Telephone & mobile services
Consumers have rights when shopping for landline and mobile phone services. When choosing a phone provider you need to consider your usage patterns and compare prices and contracts.
Consider the answers to the following questions before signing a landline phone contract:
- how long is the contract and do you want to be locked in for that period? Are there any costs if you switch to another provider before the contract ends?
- is there a plan that offers an included amount of calls that would cover your usual usage?
- are there special discounts for calling people with the same company or at particular times?
- if you bundle your landline service with your internet and mobile phone service, will it save you money?
Before signing a mobile phone contract, it’s important to understand what kind of calls and services are included in your monthly allowance and which ones you will pay extra for. For example, some plans do not include voicemail messages or '13' numbers meaning you pay extra every time you use these services.
You also need to choose a network and handset that gives you the coverage you need.
Extra data that you use on your mobile phone can be expensive, so consider how much data you’ll need.
Consider the answers to the following questions before signing a mobile phone contract:
- does the contract include all the kinds of services you need, or will you pay extra for these every month? Does the plan include enough data for your needs?
- can you get the coverage you need? Some networks and handsets provide better coverage in rural and regional areas than others.
- would you prefer the flexibility of a pre-paid account that sets a value limit you can then top up as needed?
- are there fees for leaving the contract early to switch to another provider?
- if you bundle your service with your home internet or landline service, will it save you money? Are there any hidden costs in bundled services you’re considering?
Be aware of competitions or quizzes where you enter by sending an SMS to a ‘19’ number or entering your mobile number into a website. You might be unintentionally signing up to an expensive premium ‘subscription’ service where you have to pay an ongoing cost every week.
To immediately stop any premium service subscription, reply STOP to the sender.
More details about premium SMS, including the industry’s rules to protect consumers, can be found at the telecommunications industry’s 19SMS website.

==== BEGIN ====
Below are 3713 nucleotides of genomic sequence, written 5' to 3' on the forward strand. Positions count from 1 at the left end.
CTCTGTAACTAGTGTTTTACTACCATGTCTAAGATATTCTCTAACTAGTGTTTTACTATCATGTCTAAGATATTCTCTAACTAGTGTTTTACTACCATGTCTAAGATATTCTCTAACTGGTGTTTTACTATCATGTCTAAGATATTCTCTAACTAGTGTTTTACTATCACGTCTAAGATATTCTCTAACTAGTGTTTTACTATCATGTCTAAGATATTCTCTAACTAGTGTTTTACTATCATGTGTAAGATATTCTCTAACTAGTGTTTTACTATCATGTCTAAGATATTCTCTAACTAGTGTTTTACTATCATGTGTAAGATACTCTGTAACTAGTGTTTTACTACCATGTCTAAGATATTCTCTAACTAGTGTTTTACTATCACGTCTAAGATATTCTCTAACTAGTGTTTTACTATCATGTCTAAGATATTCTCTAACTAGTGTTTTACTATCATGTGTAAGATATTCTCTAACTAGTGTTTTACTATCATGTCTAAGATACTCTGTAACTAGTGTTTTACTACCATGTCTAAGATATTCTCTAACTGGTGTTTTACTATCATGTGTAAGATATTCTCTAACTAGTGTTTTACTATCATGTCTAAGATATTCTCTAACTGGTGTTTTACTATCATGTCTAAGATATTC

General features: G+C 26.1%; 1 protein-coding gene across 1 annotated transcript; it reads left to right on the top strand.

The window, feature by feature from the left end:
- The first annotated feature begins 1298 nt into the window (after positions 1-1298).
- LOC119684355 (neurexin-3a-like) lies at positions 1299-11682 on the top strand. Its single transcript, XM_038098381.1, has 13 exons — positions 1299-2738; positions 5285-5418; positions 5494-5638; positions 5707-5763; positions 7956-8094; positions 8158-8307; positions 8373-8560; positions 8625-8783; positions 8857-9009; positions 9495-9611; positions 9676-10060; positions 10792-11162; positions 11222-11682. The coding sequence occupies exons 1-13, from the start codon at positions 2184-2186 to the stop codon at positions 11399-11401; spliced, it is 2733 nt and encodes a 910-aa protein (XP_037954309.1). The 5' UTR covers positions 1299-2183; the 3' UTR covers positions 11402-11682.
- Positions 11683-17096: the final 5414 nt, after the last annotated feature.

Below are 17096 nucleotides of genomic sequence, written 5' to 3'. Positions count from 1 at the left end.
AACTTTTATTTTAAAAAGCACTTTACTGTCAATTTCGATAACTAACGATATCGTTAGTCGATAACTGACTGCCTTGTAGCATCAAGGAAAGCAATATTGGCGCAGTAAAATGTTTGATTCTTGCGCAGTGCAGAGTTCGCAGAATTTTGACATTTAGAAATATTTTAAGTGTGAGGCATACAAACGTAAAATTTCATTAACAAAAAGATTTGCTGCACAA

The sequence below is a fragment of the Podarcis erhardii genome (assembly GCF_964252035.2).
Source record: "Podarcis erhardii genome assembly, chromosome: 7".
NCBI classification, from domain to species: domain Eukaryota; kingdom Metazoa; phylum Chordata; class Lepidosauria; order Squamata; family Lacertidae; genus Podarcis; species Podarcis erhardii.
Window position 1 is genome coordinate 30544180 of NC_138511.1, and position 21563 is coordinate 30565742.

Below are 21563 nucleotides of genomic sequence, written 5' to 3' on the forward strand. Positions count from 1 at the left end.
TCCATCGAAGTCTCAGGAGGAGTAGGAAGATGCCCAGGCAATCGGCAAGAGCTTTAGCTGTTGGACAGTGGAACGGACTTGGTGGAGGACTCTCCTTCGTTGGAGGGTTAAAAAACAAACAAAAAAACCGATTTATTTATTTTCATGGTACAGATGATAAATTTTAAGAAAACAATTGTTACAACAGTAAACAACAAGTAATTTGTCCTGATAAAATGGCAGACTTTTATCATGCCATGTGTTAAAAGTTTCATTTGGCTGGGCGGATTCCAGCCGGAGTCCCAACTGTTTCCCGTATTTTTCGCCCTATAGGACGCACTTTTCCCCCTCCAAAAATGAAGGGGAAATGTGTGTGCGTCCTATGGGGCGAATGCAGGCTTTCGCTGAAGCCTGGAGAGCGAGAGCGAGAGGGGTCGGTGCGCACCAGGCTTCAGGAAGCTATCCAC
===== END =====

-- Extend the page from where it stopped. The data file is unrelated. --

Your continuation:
Your mobile phone is a great way to keep in touch with friends and family while you are travelling overseas, but 'international roaming' can be much more expensive than using your phone at home. We offer some tips on keeping costs down when using your mobile overseas.
Hidden costs with phone cards
Phone cards may seem to offer cheaper rates for calling local and overseas destinations, but you need to be aware of extra fees and charges.
Before buying a phone card, read the details in the conditions and check for possible hidden costs, such as:
- a daily charge or fee after you first use the card, whether you use the card each day or not
- a connection and disconnection fee for each call
- extra charges for calls to mobile, 1300 or 1800 numbers.
Phone cards have a limited life and may expire before you get the chance to use all of the credit.
Also note that phone card calls often use internet technology resulting in sound quality that is not as good as what you might get on a landline.
Consumers have rights when they buy any product or service, including phones.
If there is a problem with your handset, you may be entitled to a repair, replacement or refund. If there is a problem with your service, you may be entitled to cancel it. You may also be entitled to compensation for damages and loss.
Phone providers must:
- provide clear and accurate information in advertising, contracts and bills
- give you help if you’re having problems paying bills and take steps before disconnecting your service
- provide good service and deal quickly with complaints
- ensure people who are hearing impaired or cannot communicate using voice have access to a fixed line service
- for landlines, set and meet timelines for connections, fault repairs and meetings with customers and pay compensation if they fail to meet those deadlines
- provide a repair, replacement, refund, compensation or cancellation, depending on the circumstances if the phone or service fails to meet one or more of the consumer guarantees.
Additional consumer protections
The Telecommunications Consumer Protection Code gives you rights to clear information and help if you’re struggling with bills.
The Customer Service Guarantee is a regulation that requires landline phone service providers to meet timelines for connections, fault repairs and meetings with customers and pay compensation if they fail to meet those deadlines.